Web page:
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T-Mobile’s Full Monty price plan: Unlimited everything — it’s brilliant and it’s the way ahead

For a long time I’ve been banging on about mobile operators simply not ‘getting it’. One of the key points I’ve been keen to assert is that dicking about charging me stupid little pennies (or, actually, huge lumps of pennies) for calls, texts and so on, was a total waste of time and resources.

In today’s environment, what you really want is the customer’s money, every month, like clockwork. You can make a lot more cash out of the customer in other ways, for example up-selling smart services or taking a cut of other transactions. Of course, when you’re entire operation is obsessing over how to take an extra twenty pence from me for a particular phone call, they’re not bothering focusing on taking tens of pounds in revenue from other activities.

All operators know this. They know they’re spunking their efforts up against the wall, most of the time. Witness, for example, the numerous industry executives I meet regularly telling me that they’ve no flipping clue what voice revenues they’re going to make this year. Yup. What they do know is that the majority of consumers are doing their level best to stick-one-in-the-eye of the finance bods and be very, very careful about what they do with their phones, so as not to overpay.

Why not stop fighting with the consumer? Why not zero-rate everything for a fixed monthly fee on a 24-month contract? Then at least the finance bods can relax and you can then focus on creating added value services that add significantly to the revenue?

Well that’s what T-Mobile has announced this morning.

It’s called The Fully Monty — and yes, it is absolutely unlimited everything. And before I go into detail, I should point out that this is potentially hugely damaging to Three. We’ll get to that in a moment.

There are four price ‘brackets’ thus:

Screen Shot 2012 01 30 at 09 24 03

As you can see there, at £36/month, you’ll get 2,000 minutes to other networks and a fairly good deal on the key smartphone offerings. Beyond £36, it’s now about how much you want to pay up-front for your handset. For an extra £5, you can advance to unlimited everything. And if you jump to £61/month, the 32GB iPhone 4S is free — and it’s just £29 for the 64GB.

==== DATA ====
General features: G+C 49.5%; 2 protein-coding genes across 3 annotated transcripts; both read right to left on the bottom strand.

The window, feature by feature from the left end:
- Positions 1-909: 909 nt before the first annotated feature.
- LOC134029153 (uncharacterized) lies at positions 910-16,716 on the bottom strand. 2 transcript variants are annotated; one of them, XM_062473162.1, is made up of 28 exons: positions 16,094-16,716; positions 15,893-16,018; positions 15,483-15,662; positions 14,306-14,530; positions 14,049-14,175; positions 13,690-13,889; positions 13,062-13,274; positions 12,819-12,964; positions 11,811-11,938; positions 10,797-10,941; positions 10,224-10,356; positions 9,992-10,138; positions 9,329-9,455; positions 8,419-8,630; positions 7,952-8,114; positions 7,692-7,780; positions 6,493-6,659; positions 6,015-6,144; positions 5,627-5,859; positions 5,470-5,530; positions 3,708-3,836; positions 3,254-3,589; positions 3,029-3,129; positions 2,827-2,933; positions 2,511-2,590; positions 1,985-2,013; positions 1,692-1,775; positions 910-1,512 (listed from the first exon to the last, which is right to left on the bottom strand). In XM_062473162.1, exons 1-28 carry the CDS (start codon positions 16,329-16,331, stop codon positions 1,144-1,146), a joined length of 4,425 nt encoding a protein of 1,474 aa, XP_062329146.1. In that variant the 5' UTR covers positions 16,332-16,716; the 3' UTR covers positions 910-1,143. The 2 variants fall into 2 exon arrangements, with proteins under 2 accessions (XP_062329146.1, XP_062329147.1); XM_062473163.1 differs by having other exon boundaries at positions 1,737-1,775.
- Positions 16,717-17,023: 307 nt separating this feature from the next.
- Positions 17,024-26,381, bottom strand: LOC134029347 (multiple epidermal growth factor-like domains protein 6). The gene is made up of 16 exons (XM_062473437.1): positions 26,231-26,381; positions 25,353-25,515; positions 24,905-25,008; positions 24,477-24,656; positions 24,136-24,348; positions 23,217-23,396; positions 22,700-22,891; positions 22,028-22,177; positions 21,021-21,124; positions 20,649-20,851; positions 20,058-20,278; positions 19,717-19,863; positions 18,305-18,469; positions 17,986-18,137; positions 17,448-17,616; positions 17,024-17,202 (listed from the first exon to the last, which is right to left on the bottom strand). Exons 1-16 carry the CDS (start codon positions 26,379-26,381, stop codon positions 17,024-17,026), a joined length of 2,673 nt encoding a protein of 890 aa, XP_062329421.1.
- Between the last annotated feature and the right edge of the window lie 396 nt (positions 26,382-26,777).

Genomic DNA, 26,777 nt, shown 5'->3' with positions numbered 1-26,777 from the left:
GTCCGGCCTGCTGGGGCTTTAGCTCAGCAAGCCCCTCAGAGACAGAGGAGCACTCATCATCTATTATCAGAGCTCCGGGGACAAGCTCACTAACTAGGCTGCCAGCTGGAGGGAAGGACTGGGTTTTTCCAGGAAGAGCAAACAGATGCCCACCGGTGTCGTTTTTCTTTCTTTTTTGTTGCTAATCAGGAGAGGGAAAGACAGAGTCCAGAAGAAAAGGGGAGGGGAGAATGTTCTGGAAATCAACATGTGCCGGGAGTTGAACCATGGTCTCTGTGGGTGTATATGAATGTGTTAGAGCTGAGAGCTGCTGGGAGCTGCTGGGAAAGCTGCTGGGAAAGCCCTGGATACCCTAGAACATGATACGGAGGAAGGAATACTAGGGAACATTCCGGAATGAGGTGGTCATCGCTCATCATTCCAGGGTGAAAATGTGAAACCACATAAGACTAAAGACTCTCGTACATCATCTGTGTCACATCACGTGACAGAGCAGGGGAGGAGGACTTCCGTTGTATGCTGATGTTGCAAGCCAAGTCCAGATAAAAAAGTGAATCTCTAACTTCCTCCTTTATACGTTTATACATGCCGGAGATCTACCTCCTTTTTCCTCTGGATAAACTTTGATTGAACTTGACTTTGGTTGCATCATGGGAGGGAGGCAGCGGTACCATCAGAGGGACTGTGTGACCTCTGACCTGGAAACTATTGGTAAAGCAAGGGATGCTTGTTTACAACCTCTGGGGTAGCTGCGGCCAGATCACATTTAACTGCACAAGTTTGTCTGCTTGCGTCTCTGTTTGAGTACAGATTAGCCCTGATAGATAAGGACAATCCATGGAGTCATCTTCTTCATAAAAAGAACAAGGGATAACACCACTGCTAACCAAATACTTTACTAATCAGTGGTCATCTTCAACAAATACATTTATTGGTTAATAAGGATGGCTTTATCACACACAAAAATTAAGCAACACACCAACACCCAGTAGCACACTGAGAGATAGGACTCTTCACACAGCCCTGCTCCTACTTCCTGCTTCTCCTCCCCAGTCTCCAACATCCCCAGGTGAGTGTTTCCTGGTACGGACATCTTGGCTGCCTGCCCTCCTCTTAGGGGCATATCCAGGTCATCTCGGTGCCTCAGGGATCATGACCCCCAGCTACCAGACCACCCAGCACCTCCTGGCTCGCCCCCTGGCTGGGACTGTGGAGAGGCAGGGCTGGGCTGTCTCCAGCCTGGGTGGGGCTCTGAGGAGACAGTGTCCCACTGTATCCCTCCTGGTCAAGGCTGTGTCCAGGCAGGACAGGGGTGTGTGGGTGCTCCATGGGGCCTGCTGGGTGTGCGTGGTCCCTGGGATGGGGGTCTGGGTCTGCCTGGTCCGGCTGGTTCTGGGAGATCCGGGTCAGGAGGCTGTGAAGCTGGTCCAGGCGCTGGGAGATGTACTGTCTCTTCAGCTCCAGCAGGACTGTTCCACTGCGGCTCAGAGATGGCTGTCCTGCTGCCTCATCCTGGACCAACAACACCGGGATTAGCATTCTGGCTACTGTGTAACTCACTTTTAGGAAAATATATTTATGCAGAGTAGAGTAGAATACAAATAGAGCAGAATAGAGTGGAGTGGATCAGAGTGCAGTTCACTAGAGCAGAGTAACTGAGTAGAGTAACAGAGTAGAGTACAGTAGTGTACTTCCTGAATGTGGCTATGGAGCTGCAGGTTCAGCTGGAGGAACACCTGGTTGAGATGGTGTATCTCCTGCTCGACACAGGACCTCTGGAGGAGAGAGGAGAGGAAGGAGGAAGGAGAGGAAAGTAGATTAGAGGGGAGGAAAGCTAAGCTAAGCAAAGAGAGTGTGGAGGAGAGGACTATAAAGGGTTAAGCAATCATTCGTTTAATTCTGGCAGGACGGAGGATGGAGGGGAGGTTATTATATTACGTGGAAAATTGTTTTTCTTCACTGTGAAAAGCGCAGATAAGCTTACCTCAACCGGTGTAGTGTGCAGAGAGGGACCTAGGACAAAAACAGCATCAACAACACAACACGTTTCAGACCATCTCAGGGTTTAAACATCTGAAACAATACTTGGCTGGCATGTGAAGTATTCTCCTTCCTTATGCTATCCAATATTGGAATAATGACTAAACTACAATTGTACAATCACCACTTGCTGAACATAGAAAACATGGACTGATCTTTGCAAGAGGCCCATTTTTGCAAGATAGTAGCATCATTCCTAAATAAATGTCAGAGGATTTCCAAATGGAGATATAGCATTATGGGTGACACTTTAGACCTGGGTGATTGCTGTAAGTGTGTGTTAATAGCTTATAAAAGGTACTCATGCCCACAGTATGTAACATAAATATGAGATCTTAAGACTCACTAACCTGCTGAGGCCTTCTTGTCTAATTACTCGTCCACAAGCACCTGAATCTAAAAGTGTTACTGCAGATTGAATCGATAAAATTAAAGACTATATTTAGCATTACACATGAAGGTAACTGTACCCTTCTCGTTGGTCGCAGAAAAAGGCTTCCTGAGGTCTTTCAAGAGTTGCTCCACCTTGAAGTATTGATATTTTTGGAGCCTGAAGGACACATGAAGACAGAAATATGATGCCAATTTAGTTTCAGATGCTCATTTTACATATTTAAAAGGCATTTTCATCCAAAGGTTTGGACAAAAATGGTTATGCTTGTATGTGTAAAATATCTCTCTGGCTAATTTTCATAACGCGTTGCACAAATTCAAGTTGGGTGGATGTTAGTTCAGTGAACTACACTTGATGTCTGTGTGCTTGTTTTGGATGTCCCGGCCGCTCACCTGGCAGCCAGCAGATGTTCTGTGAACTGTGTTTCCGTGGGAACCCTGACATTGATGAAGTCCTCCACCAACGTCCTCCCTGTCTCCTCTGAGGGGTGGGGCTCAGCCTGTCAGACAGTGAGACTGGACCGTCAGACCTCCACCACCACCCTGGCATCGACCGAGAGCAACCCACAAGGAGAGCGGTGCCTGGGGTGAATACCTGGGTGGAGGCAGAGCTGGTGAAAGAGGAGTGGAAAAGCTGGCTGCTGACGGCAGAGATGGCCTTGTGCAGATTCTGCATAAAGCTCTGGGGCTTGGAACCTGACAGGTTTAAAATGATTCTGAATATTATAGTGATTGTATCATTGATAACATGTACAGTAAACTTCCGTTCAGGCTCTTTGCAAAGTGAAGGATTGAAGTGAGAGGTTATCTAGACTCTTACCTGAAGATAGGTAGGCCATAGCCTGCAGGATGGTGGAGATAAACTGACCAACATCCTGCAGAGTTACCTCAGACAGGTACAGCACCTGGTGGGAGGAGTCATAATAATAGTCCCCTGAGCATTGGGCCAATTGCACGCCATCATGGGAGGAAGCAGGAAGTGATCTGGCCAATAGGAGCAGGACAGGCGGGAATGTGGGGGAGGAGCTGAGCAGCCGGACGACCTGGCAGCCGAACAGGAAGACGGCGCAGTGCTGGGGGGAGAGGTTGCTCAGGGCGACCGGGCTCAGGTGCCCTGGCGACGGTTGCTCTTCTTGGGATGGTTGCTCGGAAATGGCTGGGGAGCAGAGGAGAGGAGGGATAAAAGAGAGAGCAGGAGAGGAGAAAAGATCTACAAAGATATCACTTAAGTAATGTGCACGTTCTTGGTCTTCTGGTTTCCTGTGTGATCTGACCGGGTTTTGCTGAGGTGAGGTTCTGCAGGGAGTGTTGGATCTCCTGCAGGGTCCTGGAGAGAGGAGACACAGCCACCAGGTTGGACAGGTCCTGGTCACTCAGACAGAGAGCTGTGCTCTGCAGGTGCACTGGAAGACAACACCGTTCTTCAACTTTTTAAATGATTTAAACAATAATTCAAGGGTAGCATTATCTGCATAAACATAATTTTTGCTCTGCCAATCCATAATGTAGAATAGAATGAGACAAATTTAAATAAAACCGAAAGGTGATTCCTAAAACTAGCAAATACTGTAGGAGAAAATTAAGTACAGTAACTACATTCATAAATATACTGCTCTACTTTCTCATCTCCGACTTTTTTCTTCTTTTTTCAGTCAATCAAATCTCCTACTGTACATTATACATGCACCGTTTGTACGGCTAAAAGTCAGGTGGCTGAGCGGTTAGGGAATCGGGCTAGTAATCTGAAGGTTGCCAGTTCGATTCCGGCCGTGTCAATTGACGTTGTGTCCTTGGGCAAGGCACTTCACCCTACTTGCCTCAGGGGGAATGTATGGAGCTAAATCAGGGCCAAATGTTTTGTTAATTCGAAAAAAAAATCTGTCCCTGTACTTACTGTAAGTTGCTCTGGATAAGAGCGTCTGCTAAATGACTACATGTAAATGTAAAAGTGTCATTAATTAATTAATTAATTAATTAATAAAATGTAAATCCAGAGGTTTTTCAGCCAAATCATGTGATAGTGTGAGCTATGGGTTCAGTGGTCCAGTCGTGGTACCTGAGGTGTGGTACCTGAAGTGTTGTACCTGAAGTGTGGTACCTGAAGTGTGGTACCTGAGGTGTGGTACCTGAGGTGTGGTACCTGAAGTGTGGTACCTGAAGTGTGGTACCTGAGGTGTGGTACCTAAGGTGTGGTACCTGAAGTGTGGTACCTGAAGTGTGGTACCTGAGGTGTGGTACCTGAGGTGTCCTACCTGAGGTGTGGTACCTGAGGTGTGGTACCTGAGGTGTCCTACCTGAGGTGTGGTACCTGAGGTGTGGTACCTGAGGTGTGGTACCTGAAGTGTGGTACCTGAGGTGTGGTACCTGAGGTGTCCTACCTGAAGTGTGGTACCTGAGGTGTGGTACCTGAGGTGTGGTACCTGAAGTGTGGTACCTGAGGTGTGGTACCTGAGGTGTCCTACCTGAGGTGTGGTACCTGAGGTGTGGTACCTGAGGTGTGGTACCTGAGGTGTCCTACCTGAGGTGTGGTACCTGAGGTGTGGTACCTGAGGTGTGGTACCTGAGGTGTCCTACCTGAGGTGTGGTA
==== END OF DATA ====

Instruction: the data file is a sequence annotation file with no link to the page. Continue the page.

Now then. It’s not truly ‘unlimited everything’. No. The finance bods obviously stuck their pins into Ben Fritsch, T-Mobile’s Head of Propositions, preventing him from zero-rating calls to number ranges such as 0800, 0808, 0845 and so on. They’re still a bollock-crushing 40 pence a minute. A FLIPPING MINUTE! And if you’re calling Jersey, that stlll-doesn’t-count.

However let’s stay positive.

Finally, one of the top operators in the UK has decided to dump the “minutes”. For quite a while, unlimited texts has been a popular add-on for most price plans, but usually you’ve had to pick and choose your ‘add-ons’ to try and get, for example, unlimited landline calls, but only 200 cross-network calls. It’s made the whole price plan decision process a bit annoying for everyone for the last decade.

It’s a landmark gesture to just make it all (or, most of it) unlimited.

I think this will appeal to quite a lot of contract customers.

Let’s hear from Mr Fritsch of T-Mobile:

The Full Monty has been designed for customers who want the peace of mind that there are absolutely no limits placed on their allowances, whilst also knowing they’re getting market leading value for money. We believe our Pay Monthly portfolio offers plans to suit anyone’s needs, all at accessible prices – and we’re really proud to be the first to offer a plan like The Full Monty in the UK”.

And for those of you reading, wondering whether there’s a fair-use policy on the data? There isn’t. Here are the words direct from T-Mobile’s release:

Customers signing up to The Full Monty 24 month plan will not only have the reassurance that there are no caps on their calls, texts and internet, they will also have access to unlimited WiFi, and can use their mobile internet for whatever they like – including tethering (using a smartphone as an internet connection for a laptop or tablet), streaming and downloading.

And here, for the sake of clarity, are the little footnotes:

Minutes and texts unlimited allowance apply to all UK mobile networks, voicemail and numbers beginning with 01, 02, 03 (excluding Jersey, Guernsey and Isle of Man). Calls to 08 (including 0870) or 070 numbers are premium rate numbers and excluded from your inclusive allowances. Calls to 0800, 0808, 0845 and other 08 numbers cost 40p/min. See Picture messages are not included within the allowance.

The Full Monty plan provides access to our preferred WiFi partner’€™s WiFi network; presently this is BT Openzone network excluding any sites providing access to any organisation or location which is part of the Olympic Games in London in 2012. The BT Openzone terms can be found at

So, this is good news. It’s about time we had this kind of action from the big operator groups in the UK. I’m interested to see just how long Vodafone will be able to cling-on to their “minutes” obsession as a result.

But there’s a few issues to consider.

First, T-Mobile and Orange have 28 million customers in the UK. Yes, their networks are shared, but just how well can they support data? Is this likely to turn into a One2One-style free-evening-and-weekend-calls arrangement whereby yes, it’s unlimited, but you can’t actually *access* the network because of congestion? That’s going to be interesting to see.